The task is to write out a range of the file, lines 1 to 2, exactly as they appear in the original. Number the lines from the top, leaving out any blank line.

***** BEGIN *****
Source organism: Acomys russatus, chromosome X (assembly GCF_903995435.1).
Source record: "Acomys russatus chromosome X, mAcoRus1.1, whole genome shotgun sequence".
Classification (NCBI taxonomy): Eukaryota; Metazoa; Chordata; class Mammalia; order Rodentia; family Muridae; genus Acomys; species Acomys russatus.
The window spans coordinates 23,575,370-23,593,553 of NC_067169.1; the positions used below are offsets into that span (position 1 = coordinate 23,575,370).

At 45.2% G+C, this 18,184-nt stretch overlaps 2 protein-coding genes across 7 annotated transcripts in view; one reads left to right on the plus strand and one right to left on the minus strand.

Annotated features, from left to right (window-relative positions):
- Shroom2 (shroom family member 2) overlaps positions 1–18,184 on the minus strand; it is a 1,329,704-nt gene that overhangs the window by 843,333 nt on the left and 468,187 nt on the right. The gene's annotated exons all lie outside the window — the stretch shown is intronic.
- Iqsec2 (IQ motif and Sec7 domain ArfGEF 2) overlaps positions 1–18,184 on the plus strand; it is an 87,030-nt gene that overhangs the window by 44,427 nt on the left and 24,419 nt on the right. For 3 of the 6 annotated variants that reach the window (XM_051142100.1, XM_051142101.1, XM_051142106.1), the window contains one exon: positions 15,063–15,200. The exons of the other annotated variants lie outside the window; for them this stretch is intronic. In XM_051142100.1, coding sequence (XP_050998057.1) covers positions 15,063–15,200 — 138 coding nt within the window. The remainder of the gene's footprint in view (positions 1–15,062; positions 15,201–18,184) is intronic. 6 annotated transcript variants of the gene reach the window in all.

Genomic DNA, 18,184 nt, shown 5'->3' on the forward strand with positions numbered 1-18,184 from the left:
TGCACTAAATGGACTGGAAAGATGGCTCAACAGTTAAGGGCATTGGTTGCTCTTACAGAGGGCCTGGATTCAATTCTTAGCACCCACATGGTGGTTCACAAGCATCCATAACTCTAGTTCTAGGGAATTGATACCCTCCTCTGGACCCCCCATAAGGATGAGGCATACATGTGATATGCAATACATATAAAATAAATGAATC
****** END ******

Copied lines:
Source organism: Acomys russatus, chromosome X (assembly GCF_903995435.1).
Source record: "Acomys russatus chromosome X, mAcoRus1.1, whole genome shotgun sequence".